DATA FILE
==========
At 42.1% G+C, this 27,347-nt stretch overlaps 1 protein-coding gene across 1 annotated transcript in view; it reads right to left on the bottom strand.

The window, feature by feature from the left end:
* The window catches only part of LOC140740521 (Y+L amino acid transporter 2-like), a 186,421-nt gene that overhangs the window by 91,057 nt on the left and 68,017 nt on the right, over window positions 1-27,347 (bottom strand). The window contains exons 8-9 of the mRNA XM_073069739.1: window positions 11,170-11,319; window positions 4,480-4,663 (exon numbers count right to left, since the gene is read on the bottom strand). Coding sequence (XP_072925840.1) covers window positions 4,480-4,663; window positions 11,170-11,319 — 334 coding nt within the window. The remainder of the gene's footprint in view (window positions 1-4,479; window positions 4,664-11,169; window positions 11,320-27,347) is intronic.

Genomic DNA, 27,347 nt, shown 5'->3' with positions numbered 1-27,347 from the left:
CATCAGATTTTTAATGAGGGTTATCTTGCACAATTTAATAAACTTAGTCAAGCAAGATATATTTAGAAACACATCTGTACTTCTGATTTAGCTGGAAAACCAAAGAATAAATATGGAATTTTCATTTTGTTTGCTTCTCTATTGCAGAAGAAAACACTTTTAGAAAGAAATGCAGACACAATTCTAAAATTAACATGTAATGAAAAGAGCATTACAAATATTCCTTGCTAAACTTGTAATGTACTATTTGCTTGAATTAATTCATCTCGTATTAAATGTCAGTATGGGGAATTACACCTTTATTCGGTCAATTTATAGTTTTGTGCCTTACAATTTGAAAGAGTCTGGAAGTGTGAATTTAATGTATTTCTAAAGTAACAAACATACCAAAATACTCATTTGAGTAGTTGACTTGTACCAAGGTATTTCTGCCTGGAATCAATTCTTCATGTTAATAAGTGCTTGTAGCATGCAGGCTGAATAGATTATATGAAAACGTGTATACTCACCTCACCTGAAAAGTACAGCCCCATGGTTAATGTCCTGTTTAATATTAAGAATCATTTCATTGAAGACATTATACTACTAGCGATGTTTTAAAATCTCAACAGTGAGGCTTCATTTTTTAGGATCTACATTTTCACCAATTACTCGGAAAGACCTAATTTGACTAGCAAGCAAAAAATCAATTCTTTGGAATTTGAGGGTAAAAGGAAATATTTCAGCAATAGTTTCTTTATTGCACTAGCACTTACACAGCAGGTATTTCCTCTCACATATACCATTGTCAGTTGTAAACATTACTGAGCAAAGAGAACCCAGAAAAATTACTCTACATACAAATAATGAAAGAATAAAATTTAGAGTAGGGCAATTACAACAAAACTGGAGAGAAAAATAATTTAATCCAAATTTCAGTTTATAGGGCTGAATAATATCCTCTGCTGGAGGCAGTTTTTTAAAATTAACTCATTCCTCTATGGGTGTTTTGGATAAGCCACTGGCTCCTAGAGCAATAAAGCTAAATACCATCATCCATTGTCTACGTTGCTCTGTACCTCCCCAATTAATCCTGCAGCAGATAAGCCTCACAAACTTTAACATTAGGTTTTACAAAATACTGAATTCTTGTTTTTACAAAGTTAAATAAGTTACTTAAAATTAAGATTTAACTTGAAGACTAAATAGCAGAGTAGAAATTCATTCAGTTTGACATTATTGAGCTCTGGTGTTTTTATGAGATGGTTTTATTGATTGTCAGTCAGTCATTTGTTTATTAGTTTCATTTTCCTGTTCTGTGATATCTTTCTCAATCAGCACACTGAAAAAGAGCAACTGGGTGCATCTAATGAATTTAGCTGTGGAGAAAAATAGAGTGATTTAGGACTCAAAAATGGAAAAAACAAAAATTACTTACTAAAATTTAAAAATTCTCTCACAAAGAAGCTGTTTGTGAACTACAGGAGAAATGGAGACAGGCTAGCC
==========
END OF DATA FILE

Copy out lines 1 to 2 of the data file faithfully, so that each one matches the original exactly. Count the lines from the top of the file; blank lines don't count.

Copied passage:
At 42.1% G+C, this 27,347-nt stretch overlaps 1 protein-coding gene across 1 annotated transcript in view; it reads right to left on the bottom strand.

The window, feature by feature from the left end: